Under Pressure

And so it was that we found ourselves wielding pumps and fancy-pants digital pressure gauges in the freezing cold pre-Iceman parking lot when our neighbor, a guy approximately my age on a very nice, very expensive bike with good tires, joined in the conversation. “I run mine about 50,” he said. “Or I’ll just put ’em right in the middle of the numbers on the tire, so that if it says 30-70, I put in 50.”


When customers come into the shop to talk about mountain bikes, we discuss many things: geometry, forks, drivetrain, brakes, but I fear that we very rarely talk about tire pressure, and shame on us for not doing so. You are absolutely not getting the most out of your mountain bike if you’re not dialing in your tire pressure.

In general, there’s been a gentle movement toward lower tire pressure. Lower pressure allows the tire to deform and track over small imperfections in the trail. Conversely, the same tire with higher pressure will tend to bounce over these same small bumps. While higher pressure might feel faster — all loose and bouncy and really hell-yeah-we-are-getting-it-on — the opposite is generally true. The lower limit on trie pressure is controlled by three things: pinch flats, dented rims and personal preference.

Pinch flats occur when the tire is pressed hard against the rim, cutting the tube. Dented rims are obviously a more severe and expensive outcome of the same situation, not enough air to keep the tire off the rim. If you’re running tubes, a dented rim will almost surely have a pinch-flat component. Should you suffer from either, raise your pressure a few psi. (Through interesting decision making (read: tubeless cyclocross setup), I’ve been put in a position in which I need to monitor tire pressure closely. In doing so, I’ve noticed that pumps can vary W I D E L Y in reported pressure. Thus I’d recommend using the same pump or, if you travel with friends or consistently mooch a pump, you might want to purchase a small gauge.)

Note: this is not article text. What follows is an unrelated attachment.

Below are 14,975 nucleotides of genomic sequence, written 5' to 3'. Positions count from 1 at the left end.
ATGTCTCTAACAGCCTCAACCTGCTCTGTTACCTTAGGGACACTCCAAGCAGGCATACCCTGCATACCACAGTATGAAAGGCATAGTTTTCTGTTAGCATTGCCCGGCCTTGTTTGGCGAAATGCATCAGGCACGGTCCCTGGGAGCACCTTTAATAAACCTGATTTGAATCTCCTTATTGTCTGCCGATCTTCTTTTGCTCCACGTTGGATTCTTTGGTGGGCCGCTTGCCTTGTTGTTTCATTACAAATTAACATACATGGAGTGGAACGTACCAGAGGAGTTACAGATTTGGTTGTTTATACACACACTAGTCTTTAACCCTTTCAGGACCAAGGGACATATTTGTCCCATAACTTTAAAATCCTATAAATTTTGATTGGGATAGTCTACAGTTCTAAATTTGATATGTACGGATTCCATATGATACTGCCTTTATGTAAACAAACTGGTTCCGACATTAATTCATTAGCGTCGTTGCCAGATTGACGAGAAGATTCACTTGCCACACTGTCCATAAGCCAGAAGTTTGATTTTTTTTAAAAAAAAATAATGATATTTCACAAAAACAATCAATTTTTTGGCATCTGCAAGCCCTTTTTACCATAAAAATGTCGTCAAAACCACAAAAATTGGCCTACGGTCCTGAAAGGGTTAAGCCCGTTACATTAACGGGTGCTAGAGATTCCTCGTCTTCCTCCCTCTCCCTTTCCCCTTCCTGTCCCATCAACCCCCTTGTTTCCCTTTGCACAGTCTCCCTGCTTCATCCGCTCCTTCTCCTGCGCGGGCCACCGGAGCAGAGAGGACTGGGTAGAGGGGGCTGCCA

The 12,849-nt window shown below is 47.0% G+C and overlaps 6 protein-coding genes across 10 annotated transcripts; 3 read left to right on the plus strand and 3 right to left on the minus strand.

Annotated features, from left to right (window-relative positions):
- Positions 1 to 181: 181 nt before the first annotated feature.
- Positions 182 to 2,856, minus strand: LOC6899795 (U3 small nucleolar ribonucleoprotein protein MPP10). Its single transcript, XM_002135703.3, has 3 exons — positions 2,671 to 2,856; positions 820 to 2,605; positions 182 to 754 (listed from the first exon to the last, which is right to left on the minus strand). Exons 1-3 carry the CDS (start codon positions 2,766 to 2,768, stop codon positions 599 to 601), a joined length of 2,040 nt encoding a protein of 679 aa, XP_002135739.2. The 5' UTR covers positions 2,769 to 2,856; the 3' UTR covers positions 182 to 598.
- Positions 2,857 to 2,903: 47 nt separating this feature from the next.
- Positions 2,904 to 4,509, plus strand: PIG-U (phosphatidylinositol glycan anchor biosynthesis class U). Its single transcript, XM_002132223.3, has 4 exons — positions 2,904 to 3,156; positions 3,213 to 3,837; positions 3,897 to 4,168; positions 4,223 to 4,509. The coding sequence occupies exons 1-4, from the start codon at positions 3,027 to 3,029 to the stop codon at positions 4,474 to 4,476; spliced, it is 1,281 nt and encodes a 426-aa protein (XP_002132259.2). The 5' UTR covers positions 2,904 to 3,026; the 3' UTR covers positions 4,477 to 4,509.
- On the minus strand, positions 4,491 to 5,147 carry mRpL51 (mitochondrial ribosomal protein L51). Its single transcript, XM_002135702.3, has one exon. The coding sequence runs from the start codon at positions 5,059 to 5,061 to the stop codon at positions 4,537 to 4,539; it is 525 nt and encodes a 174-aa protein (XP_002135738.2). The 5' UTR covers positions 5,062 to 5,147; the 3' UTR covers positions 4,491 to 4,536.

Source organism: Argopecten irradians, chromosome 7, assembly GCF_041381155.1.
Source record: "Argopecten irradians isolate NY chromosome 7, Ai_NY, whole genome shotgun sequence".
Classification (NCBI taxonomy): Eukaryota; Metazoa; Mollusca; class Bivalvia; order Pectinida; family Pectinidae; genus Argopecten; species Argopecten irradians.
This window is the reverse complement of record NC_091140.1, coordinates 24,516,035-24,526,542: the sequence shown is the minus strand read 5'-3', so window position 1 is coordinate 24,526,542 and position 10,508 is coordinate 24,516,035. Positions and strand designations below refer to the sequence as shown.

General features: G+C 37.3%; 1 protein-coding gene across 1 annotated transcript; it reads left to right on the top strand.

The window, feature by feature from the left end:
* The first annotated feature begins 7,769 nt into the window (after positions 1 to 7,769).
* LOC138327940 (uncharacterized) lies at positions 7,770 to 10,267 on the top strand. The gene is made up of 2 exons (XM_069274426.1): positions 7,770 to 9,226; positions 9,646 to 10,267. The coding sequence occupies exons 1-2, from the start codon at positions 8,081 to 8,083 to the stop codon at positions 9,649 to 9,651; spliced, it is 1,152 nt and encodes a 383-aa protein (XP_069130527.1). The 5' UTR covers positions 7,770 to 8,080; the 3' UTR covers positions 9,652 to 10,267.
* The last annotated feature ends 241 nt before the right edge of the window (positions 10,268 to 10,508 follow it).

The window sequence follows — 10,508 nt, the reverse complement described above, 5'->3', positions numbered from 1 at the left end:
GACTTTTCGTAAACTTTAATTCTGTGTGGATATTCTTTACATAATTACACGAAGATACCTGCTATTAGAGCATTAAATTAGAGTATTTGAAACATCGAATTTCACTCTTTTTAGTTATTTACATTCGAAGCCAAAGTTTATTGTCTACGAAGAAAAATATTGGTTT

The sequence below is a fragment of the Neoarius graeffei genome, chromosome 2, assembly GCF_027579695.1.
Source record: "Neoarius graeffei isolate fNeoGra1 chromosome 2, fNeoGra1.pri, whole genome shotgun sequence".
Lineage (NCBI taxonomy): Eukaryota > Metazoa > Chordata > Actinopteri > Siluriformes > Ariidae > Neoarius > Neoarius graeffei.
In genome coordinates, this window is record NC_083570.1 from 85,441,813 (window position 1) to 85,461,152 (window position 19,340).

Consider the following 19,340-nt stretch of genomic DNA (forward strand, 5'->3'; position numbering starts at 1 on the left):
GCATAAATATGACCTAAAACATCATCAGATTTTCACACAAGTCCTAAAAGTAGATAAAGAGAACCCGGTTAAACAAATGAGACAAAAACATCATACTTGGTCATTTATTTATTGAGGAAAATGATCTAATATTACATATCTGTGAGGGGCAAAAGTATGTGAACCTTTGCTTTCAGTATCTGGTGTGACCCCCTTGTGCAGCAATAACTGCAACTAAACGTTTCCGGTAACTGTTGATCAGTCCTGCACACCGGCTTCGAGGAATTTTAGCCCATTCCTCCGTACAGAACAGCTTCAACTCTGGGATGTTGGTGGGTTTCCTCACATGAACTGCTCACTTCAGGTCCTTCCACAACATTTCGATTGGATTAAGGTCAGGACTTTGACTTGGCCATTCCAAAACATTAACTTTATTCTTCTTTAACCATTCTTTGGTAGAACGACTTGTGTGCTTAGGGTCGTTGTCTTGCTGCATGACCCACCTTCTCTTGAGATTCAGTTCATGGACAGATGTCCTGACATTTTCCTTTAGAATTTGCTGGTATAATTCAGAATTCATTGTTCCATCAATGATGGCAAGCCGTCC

Personal preference can take many forms. Some folks get a queasy feeling when they bottom out. Personally, I don’t like to “feel flat,” that bouncy feeling you get, particularly from the rear tire, when the air is going out but before it’s riding on the rim. Regardless, you won’t know what you personally like and don’t like without a bit of experimentation.

Where should you start on your pressure journey? Well, that’s tricky, and it depends on a few things: how much you weigh, the size of your tire and wether you’re using tubes or a tubeless system. Here’s good data from Mountain Bike Action, Stan’s No-Tubes and Schwalbe. Remember: all of these are starting points. If you’re serious about this stuff (and, by the way, it is 100% totally cool if you’re not. I get that just a nice ride through the woods is its own reward. But if you do want to nerd out…) you’ll need to do some testing. Maybe even (gasp!) make notes. Regardless, the number is probably less than 50.

Music for your tire pressure journey. Get it? Huh? Yeah. I know.